BRITONS are struggling to understand why good economic news keeps coming out but their personal finances are still up shit creek.
After wages rose faster than expected, many people are wondering when all the positive trends will lead to something actually useful like being able to buy a house.
Office worker Tom Logan said: “Some people’s wages might have gone up, but mine haven’t. I might write to the economists and let them know about that.
“In fact I’m always struggling to pay my ludicrous rent. And the 0.5 percent difference between wages and inflation isn’t making a massive hole in my £38,000 student debt.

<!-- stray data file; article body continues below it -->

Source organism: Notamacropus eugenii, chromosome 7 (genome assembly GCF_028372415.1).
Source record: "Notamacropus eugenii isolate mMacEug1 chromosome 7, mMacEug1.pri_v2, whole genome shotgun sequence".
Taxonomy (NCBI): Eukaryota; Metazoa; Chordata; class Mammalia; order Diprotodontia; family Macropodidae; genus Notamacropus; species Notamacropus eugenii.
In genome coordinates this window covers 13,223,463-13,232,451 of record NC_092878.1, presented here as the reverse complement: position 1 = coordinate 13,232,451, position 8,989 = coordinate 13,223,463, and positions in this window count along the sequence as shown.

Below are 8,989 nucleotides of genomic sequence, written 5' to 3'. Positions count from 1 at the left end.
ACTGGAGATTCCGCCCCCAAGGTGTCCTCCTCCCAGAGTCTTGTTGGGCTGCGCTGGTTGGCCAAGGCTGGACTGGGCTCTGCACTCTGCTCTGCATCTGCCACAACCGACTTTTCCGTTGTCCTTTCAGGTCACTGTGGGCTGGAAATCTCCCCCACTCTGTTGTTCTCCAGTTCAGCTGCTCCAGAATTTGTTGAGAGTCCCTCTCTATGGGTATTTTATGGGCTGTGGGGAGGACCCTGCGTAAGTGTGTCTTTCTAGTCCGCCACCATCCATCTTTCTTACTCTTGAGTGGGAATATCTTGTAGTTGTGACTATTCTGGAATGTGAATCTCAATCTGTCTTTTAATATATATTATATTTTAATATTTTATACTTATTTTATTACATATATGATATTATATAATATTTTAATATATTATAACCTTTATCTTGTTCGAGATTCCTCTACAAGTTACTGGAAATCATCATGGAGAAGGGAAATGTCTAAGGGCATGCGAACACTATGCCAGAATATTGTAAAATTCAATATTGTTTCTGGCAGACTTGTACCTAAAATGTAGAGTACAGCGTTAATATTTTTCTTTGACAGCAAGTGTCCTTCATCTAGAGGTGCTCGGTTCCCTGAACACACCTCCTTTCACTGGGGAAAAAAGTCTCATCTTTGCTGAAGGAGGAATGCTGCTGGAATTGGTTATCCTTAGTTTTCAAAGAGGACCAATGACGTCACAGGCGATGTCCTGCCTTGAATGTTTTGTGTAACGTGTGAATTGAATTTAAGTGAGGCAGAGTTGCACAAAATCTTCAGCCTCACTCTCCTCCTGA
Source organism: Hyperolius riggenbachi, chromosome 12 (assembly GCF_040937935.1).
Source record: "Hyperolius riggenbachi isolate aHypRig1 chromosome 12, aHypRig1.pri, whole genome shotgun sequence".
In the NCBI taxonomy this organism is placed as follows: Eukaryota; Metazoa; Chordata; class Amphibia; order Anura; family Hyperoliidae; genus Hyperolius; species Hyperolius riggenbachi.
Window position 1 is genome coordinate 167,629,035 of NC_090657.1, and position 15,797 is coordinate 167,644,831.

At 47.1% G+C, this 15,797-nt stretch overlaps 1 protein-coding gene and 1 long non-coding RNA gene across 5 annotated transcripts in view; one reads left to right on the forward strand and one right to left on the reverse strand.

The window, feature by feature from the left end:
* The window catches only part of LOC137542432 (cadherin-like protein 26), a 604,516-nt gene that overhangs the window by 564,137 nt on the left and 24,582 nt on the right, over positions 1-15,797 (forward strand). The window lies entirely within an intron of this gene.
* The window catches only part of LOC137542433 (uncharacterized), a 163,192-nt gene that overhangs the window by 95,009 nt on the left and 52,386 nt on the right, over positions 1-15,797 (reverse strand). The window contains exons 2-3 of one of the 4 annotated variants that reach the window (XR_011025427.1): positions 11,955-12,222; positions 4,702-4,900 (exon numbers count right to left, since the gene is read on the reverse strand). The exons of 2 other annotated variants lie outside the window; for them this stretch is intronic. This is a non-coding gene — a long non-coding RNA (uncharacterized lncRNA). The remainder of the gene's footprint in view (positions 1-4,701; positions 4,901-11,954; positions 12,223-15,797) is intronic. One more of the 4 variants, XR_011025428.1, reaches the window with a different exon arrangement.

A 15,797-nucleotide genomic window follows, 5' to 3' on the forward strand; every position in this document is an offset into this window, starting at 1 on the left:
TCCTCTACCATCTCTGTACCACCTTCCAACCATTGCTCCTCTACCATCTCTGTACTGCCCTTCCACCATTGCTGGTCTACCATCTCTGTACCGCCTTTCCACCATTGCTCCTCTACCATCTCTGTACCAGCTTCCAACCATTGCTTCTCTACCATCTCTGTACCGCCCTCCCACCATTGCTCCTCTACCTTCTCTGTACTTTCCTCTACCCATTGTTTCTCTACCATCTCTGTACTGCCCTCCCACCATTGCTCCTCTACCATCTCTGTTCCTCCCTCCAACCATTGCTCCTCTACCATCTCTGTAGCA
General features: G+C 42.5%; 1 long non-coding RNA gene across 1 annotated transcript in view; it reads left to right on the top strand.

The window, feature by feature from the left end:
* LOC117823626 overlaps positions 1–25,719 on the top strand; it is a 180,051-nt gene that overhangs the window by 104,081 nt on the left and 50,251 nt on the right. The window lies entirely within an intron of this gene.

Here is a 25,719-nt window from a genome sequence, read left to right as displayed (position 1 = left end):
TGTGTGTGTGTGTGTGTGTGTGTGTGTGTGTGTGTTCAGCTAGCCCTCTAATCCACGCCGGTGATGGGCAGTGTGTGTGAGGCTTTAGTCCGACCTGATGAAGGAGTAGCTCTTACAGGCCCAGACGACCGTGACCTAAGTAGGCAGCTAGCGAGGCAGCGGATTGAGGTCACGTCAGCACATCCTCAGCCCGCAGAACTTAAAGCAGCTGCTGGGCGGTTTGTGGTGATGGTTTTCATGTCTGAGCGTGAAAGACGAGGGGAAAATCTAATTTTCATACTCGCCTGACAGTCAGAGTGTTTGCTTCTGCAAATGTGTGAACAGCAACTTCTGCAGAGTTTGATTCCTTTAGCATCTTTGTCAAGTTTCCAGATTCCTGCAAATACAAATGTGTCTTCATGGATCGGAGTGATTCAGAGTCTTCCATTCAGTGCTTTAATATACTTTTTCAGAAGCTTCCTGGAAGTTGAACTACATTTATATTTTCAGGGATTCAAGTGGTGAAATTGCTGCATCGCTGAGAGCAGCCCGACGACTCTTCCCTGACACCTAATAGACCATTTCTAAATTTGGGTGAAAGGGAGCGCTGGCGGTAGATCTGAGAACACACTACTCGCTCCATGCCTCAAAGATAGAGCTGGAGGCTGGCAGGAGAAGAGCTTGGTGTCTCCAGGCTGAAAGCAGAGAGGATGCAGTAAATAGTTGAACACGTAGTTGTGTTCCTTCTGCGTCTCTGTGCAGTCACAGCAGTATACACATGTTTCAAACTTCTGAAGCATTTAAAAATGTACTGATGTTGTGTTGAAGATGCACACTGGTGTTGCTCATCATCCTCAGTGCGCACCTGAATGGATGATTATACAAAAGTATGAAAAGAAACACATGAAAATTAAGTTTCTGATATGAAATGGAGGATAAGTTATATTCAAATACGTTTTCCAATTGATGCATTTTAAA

“It’s almost as if there might be bigger problems for people than small economic fluctuations. But I’m not a BBC journalist so I’m probably talking out of my arse.”
Retail assistant Donna Sheridan said: “I shouldn’t complain because lower inflation does mean I’ve got more money. On Saturday I’m going to get absolutely wankered on that extra £1.30.”
Economist Martin Bishop said: “What we’re seeing here is a complex macroeconomic phenomenon known as ‘reporting figures without any real context because you can’t be arsed’.”